The main question that comes to mind reading this thread for me, and it seems like a rather important one for Dhamma practice in general (not just this specific case), is this: can kamma be made through not taking action? If it is within one's power to change a situation, and one does not, does that create kamma? To me, it seems most likely that it would, but I would be very interested to know what those better versed in the teachings than I am would say about it- I can't recall any direct statements on this question, but I think it's implied that it does- the kammic rewards for keeping the precepts are spoken of in the suttas, for example, and the precepts are mostly matters of restraint rather than active action. If that's the case, it seems logical that inaction in certain situations could create bad kamma as well- and in that case, letting a living being die in a horrible way when one had the power to prevent that outcome would seem to me to be a pretty clear-cut case of something which would create bad kamma.
I have to say that I find Kevin's position in this thread impossible to stomach, and I don't think it's just because of attachment to cute animals or the like. If it's really the case that the proper Buddhist thing to do in this situation is to sit back and allow an animal (or a human- it seems to me that the logic applies just as much in both cases) to die in agony, when one is perfectly capable of preventing this from happening, all I can say is that I want no part of any religion that advocates that- I would say exactly what tiltbillings did, above, that I'd walk away from Buddhism and never look back if this is actually what it teaches.
I don't believe it does, though, so far as I understand it- assuming all the premises of Theravada Buddhism are correct, I don't at all deny that some degree of dark kamma would be made by killing ticks and fleas- but what I find extremely difficult to believe or accept is that dark kamma wouldn't also be made by sitting back and letting a living being die horribly when one had the power to change that outcome. Kamma that is "dark and bright with dark and bright results" is specifically referred to in the suttas- a black-and-white approach seems to me to be not only not true to the realities of life, but not true to what the suttas say, either. Killing fleas to save an animal would seem to me to be pretty obviously "dark and bright", and which one was the greater would depend on lots of things- however, I would guess that if it were done based on compassion towards the animal, it would create significantly less bad kamma than letting an animal die in agony because one feared the effects of bad kamma would. All this implies that there's essentially no way of avoiding making bad kamma in this situation- but I think life contains many situations where it's not really possible to avoid it, and that this is part of the reason why we're trying to get out of samsara in the first place.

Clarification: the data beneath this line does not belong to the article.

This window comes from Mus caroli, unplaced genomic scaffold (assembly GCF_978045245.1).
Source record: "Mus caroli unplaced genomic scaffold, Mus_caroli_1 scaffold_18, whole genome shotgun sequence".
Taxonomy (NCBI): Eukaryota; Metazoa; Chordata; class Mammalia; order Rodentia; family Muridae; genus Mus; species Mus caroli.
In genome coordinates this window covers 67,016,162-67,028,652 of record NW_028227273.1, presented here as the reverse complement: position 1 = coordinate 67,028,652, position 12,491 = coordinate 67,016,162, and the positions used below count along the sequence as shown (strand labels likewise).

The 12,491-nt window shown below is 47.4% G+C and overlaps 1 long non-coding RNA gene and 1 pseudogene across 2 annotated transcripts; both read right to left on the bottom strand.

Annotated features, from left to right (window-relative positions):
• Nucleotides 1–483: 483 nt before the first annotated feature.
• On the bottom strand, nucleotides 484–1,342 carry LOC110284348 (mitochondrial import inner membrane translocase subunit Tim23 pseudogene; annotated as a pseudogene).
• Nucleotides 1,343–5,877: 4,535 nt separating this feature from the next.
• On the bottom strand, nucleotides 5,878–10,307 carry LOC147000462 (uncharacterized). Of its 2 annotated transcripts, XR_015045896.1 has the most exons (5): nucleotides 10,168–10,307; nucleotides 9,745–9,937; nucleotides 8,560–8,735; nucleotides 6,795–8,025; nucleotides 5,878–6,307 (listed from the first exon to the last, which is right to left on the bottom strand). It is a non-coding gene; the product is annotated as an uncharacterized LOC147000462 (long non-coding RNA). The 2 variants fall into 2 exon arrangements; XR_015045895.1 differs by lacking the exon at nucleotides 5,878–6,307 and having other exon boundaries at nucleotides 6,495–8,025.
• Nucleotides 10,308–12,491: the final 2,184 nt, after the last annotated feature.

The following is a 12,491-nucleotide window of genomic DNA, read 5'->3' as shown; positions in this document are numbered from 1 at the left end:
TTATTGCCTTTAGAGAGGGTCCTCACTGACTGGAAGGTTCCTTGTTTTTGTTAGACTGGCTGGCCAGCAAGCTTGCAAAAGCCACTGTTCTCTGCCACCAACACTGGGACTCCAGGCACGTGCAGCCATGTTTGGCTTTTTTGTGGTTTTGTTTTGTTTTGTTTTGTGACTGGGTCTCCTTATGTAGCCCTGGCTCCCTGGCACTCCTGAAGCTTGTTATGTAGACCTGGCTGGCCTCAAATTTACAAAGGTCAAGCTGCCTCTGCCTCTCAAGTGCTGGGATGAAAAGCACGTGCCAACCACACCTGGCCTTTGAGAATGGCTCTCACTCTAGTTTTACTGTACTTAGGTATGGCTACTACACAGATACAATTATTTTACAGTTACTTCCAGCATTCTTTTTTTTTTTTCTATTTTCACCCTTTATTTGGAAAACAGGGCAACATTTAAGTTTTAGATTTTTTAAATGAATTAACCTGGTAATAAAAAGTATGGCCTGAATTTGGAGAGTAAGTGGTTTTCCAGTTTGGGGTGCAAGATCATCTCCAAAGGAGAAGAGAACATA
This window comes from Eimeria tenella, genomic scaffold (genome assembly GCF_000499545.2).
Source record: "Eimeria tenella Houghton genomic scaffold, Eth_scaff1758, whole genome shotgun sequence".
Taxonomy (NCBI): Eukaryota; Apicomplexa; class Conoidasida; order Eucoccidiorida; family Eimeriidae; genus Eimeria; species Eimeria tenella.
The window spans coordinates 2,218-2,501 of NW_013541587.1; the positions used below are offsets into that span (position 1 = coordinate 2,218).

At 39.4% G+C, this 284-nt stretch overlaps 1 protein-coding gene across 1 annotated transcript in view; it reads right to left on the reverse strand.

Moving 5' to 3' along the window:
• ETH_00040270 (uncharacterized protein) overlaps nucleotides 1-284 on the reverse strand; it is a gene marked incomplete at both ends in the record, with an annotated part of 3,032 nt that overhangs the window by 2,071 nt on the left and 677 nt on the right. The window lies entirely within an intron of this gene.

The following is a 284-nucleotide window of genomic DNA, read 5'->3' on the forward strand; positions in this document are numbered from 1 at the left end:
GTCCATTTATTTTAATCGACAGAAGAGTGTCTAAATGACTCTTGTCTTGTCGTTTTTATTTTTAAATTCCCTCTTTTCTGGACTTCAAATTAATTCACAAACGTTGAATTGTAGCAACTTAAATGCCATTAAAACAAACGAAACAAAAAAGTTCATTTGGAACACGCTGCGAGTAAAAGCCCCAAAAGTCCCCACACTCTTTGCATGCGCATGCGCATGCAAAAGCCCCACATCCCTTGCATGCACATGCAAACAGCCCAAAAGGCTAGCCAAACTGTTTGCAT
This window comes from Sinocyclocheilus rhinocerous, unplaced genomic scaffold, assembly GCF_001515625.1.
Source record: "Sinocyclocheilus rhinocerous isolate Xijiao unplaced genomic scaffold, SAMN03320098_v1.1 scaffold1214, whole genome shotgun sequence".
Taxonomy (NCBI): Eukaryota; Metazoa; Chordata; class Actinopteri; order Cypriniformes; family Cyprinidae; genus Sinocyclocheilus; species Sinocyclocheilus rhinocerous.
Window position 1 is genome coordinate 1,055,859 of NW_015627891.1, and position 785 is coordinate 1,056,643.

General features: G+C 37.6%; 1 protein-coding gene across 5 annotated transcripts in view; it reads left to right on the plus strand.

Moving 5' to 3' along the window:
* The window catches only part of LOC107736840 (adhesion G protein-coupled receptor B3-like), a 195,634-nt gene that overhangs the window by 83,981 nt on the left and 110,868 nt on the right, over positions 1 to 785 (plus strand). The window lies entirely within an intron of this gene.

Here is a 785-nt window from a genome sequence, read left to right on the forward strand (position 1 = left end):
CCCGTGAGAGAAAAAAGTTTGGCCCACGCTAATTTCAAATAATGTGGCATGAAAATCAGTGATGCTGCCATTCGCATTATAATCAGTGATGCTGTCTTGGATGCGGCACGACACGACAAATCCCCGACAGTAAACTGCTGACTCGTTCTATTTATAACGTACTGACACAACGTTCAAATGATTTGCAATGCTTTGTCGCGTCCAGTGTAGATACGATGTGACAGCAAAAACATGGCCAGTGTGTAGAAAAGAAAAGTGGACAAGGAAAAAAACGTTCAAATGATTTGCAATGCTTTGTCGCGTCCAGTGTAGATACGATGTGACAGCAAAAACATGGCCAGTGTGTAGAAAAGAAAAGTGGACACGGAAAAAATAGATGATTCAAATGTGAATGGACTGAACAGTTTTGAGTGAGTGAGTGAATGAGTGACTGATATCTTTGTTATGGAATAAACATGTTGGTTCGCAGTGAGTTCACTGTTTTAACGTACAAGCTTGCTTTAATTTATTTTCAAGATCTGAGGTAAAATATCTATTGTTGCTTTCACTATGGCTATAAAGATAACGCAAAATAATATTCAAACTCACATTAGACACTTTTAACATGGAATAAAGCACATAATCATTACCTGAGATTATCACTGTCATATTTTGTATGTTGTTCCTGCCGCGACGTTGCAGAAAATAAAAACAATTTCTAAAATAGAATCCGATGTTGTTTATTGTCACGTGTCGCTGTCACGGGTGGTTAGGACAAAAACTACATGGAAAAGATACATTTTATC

(And yes, an arahant wouldn't kill, but one thing that puts a very different light on this entire discussion when it comes to the question of what action an arahant would take is the fact that, according to all the traditional teachings, siddhis exist. And, as I understand the teaching, they are most easily learned by Noble Ones. Needless to say, this would give an arahant ways of handling situations like this which are not available to the rest of us. I don't believe that an arahant would kill the fleas, but I also don't believe that an arahant would just sit back and watch a living being die in agony when they had the power to prevent it- and this is where the siddhis would come in, most likely. The existence of siddhis is another debate, but if one accepts kamma and rebirth, they hardly seem like much of a leap, and if one has faith in the teaching of the Pali Canon as a whole, they're pretty much a given.)